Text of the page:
The IRC has reported that recent floods have extensively contaminated water sources with sewage, rendering them unsafe for consumption and exposing local communities to severe health risks.
In Derna, the situation is especially grim, with at least 55 children already falling ill due to the consumption of contaminated water. Derna, a city of around 100,000 people, was hit hard by a powerful storm named Daniel on September 10. Prior to its arrival in Libya, the storm had caused damage in Greece, Bulgaria, and Turkey.
The storm's impact included the breaking of two dams in the mountains above the port of Derna, resulting in the flooding of large areas of the city.
The IRC emphasized that contaminated water can lead to the rapid spread of waterborne diseases, significantly endangering vulnerable populations, particularly women and children.
Elie Abouaoan, IRC Libya Country Director, stressed the fundamental importance of access to clean water as a basic human right.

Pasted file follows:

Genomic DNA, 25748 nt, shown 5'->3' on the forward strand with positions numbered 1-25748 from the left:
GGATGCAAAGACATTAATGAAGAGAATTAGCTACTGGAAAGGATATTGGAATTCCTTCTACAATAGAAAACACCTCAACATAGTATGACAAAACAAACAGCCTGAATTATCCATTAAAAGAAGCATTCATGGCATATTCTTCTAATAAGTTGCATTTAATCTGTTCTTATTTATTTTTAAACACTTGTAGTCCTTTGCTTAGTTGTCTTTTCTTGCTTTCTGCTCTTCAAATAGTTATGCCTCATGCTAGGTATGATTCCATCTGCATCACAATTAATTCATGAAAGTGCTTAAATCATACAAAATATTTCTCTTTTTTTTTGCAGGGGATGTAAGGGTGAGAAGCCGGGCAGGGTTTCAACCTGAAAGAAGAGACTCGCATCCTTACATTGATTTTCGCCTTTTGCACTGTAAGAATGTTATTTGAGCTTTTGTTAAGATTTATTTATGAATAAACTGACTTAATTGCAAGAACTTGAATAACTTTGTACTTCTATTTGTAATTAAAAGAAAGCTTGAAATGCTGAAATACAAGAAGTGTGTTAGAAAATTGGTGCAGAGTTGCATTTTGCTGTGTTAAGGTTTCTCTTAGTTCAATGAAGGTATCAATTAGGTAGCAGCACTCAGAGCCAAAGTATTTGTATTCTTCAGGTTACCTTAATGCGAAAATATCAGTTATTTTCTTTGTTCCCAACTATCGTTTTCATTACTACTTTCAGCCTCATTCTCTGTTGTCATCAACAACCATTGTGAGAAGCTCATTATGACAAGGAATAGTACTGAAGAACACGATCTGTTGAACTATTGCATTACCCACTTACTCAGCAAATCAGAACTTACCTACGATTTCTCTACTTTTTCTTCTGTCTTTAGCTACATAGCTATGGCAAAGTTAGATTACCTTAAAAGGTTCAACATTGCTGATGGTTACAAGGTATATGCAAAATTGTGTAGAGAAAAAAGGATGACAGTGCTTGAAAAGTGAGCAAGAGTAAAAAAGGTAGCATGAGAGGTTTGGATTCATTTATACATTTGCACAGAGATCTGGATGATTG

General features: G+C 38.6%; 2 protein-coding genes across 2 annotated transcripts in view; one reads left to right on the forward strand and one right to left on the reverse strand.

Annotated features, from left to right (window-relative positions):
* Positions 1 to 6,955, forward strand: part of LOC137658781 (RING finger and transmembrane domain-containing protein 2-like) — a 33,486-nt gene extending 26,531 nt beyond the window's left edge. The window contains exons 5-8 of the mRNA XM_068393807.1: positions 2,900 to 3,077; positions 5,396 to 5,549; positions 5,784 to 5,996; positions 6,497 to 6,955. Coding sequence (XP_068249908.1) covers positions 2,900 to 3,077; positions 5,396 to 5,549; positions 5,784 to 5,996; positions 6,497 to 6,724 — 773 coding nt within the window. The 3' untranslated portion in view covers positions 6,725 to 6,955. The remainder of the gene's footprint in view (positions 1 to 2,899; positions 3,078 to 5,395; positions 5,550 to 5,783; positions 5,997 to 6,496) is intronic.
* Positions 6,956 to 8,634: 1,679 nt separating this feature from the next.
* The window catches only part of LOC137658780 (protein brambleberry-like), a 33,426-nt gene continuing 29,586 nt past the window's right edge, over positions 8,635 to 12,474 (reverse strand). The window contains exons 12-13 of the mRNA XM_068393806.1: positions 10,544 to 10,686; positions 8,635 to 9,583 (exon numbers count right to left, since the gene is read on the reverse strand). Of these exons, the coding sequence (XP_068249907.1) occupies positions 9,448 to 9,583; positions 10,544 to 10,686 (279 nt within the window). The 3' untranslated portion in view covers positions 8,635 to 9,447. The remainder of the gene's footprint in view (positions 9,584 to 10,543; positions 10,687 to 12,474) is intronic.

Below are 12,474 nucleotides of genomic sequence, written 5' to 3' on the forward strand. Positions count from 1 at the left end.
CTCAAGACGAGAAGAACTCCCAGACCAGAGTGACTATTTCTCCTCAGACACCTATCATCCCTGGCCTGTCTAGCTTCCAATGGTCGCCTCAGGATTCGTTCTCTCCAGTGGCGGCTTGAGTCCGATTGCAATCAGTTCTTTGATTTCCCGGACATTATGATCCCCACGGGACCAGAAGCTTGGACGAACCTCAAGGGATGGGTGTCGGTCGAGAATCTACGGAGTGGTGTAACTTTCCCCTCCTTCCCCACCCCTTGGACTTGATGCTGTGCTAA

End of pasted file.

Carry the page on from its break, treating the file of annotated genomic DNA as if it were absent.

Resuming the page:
Meanwhile, Libyan activists situated in the hardest-hit areas have called for the creation of new routes into these affected regions to facilitate the delivery of aid and assistance.
The extensive destruction of roads and bridges by the floods has hindered the ability of aid organizations to reach affected cities, including Derna, Sousse, Shahat, Al Marj, Al Bayada, and other rural communities.
Activists have communicated through WhatsApp that the municipal council of Al Bayada has initiated repairs on sandy roads leading to remote flood-affected areas. Additionally, they have arranged for supplies to be delivered by air, with the assistance of an Egyptian helicopter.